Studying for a First Degree as an Adult in AustraliaJan Thomas | Vice Chancellor and President, University of Southern Queensland
Universities Australia (UA) — formerly the Australian Vice-Chancellors Committee, made up of all the presidents of Australia’s 39 universities — has developed a report every five or so years since the 1970s on the financial circumstances of university students. Traditionally, the report has sought to describe the financial circumstances of the ‘average’ student in Australian higher education. However, in the most recent report on the outcomes of a survey of students conducted in 2012, UA has thrown in the towel and finally admitted it can no longer “describe what an ‘average’ student might be.”
To its credit, the report goes further and identifies as a major problem the fact that too many university and government processes are structured on the assumption university intake is essentially homogeneous, involving middle-class school graduates studying on campus full time, acknowledging at last that failing to recognise and respond to diversity in a diverse system creates inequities and inefficiencies.
In fact, official statistics have clearly reflected that there has been a significant level of diversity in the student body for a long time. Today, the proportion of students studying part time is almost one-third, those in external or multi-modal study is approaching one-quarter and those from low socio-economic backgrounds is fast approaching a fifth.
A particularly difficult message for policy makers to accept is the significance of students commencing study for their first degree as adults. More than 20 percent of Australia’s 235,000 domestic students commencing a bachelor’s degree in 2012 were aged 25 and above. Including students over the age of 21 raises that percentage to well over a third of students. Add to this the fact that almost 55 percent of the 16,500 students undertaking enabling programs in Australia each year as a pathway to higher study are 21 years of age and older, and you get a sense of just how significant adult enrollments are in undergraduate education in Australia.
It is difficult to categorize these group of students, except to say they are typically over-represented by people from disadvantaged backgrounds or who have otherwise missed educational opportunities when they were young, even if they may not appear disadvantaged at the time they present for enrollment. The group is also over-represented for people who are studying with concomitant family and/or work responsibilities, and for people who are self-supporting with no one else to fall back on.
A group well known to the University of Southern Queensland — where traditional students make up less than 10 percent of our undergraduate commencer cohort — are those studying for a first degree part time and online as employed adults. In the recent UA survey, almost 85 percent of part-time undergraduate students reported having been in paid employment over the previous 12 months, with two-thirds of these employed part-time students working more than 30 hours a week while studying.
An important characteristic of these students is they typically study between six and eight years to gain a three-year degree qualification. Managing study over such a long timeframe, and around work and family commitments, puts an enormous strain on individuals and raises a huge risk of attrition as life hurdles inevitably arise and need to be negotiated. Sheer study exhaustion from the extended grind of study and work is a real issue for these students. There is also the under-appreciated cost of overworked students failing to reach their full academic potential — forfeiting good marks as a result of study compromised by other commitments, or, indeed, students whose study is negatively impacting their employment or family.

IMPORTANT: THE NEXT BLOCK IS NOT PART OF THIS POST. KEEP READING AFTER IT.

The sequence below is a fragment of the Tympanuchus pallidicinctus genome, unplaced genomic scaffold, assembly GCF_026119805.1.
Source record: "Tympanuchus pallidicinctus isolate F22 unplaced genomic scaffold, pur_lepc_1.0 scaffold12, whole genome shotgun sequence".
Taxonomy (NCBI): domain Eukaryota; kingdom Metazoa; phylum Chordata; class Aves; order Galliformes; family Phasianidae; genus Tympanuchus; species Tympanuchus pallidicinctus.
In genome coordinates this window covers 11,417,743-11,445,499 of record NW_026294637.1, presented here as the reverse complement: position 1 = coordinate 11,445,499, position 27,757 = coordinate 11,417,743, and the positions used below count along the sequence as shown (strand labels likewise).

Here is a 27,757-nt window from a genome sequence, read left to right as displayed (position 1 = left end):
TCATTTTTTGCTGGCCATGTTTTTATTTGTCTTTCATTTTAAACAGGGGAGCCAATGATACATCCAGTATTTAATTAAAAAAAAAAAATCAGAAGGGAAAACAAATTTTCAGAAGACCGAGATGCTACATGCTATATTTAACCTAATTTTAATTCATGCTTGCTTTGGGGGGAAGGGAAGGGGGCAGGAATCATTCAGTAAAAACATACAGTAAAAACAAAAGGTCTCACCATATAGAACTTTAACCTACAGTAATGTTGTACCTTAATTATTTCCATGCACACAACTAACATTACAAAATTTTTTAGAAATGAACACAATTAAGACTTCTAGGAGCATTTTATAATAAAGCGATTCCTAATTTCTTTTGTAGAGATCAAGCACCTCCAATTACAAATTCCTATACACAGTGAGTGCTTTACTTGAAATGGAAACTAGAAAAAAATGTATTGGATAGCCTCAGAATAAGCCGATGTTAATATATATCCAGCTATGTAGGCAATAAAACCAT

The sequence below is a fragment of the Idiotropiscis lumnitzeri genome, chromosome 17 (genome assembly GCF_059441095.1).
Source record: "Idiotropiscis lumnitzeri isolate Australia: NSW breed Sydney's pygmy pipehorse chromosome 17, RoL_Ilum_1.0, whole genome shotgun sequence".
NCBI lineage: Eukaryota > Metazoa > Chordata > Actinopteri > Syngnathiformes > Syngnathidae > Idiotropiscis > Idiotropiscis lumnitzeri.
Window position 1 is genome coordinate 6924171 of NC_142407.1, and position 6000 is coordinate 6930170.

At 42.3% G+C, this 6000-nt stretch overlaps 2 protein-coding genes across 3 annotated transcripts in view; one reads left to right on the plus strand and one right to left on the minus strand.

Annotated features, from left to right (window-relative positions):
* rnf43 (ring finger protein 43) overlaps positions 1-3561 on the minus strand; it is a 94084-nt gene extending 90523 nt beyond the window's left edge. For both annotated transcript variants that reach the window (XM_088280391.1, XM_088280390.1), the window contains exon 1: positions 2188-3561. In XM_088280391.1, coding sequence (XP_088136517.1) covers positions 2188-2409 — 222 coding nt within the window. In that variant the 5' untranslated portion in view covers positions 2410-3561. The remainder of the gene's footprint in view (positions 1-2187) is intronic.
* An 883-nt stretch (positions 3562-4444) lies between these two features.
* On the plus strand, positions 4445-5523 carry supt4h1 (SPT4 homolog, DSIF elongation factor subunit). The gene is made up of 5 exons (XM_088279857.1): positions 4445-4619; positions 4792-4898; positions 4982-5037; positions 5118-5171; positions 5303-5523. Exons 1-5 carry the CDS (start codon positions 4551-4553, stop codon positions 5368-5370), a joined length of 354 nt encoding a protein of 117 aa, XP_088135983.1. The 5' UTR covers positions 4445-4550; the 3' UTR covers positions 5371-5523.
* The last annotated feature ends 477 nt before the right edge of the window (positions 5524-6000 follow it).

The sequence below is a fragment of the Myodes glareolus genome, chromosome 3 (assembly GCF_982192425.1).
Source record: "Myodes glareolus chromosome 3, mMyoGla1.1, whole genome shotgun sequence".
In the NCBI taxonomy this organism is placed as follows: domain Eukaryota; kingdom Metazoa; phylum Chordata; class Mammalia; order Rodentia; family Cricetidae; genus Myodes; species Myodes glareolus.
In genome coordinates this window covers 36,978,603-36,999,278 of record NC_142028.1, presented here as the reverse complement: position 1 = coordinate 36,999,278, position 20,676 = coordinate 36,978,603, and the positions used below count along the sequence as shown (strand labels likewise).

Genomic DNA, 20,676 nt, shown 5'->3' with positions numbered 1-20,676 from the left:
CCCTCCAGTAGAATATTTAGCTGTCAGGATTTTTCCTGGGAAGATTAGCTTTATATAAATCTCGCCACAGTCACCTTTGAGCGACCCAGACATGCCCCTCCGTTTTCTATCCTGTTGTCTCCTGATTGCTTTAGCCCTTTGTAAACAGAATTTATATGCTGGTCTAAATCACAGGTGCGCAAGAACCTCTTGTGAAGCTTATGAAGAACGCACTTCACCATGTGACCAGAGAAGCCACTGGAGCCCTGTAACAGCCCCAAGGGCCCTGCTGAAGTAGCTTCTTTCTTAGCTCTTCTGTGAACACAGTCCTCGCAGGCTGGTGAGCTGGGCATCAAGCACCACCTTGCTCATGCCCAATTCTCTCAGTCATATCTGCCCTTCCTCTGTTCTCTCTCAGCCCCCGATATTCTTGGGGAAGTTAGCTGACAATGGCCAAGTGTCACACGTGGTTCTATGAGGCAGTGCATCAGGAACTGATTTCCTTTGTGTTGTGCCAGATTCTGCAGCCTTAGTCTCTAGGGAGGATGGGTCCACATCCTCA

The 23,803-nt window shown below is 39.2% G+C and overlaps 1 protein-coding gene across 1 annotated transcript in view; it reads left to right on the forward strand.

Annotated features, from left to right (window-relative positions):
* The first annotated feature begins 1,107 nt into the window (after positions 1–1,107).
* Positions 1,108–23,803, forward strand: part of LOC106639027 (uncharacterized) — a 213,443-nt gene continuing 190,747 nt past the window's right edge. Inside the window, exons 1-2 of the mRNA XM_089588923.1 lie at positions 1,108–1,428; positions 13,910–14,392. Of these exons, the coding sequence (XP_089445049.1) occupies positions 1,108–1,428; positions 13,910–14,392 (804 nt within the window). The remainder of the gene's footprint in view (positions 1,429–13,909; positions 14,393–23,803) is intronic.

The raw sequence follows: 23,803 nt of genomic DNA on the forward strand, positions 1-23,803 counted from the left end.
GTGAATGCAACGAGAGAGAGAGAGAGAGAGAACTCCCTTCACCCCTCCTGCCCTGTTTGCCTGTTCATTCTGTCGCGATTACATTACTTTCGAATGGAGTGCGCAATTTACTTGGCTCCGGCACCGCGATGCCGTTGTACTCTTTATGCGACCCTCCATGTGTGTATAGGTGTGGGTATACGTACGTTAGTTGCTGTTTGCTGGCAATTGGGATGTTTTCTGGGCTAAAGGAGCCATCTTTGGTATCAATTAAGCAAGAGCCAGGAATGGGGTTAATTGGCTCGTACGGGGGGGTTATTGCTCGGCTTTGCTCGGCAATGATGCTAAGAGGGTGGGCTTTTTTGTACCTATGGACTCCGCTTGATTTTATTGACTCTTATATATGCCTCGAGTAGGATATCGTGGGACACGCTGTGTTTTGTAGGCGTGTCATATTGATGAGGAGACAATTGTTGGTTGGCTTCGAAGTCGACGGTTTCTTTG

On the positive side, part-time students who work full time show higher levels of confidence about their financial situation than do full-time students. However, students earning significant salaries are unable to take advantage of Australia’s generous no-interest, income-contingent student loan scheme, being required to pay for their study as they go. After all, Australian undergraduate students automatically qualify for an interest-free government loan to pay tuition fees, which they only need to start repaying once they earn a salary that exceeds a set threshold. If their salary is already exceeding that threshold, the benefit of being able to defer their tuition fee payments cannot be realised.
In-house experience indicates it is not uncommon for adult students to take time out from study to allow for either a catch-up in life or a catch-up in savings as a basis for recommencing study on a sounder footing.
The real concern is these students are currently invisible to the system. As long as policy makers concentrate on traditional students rather than the growing diversity that actually exists, the effectiveness of the sector will never be maximised.
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Department of Industry, Innovation, Climate Change, Science, Research and Tertiary Education (2013). Statistical publications: 2012 Student Full Year: http://www.innovation.gov.au/highereducation/HigherEducationStatistics/StatisticsPublications/Pages/Students12FullYear.aspx
Bexley, E., Daroesman, S., Arkoudis, S. & James, R. (2013). University student finances in 2012: A study of the financial circumstances of domestic and international students in Australia’s universities, Universities Australia / Centre for the Study of Higher Education, University of Melbourne: http://www.cshe.unimelb.edu.au/research/equity/docs/StudentFinances2012.pdf
Author Perspective: Administrator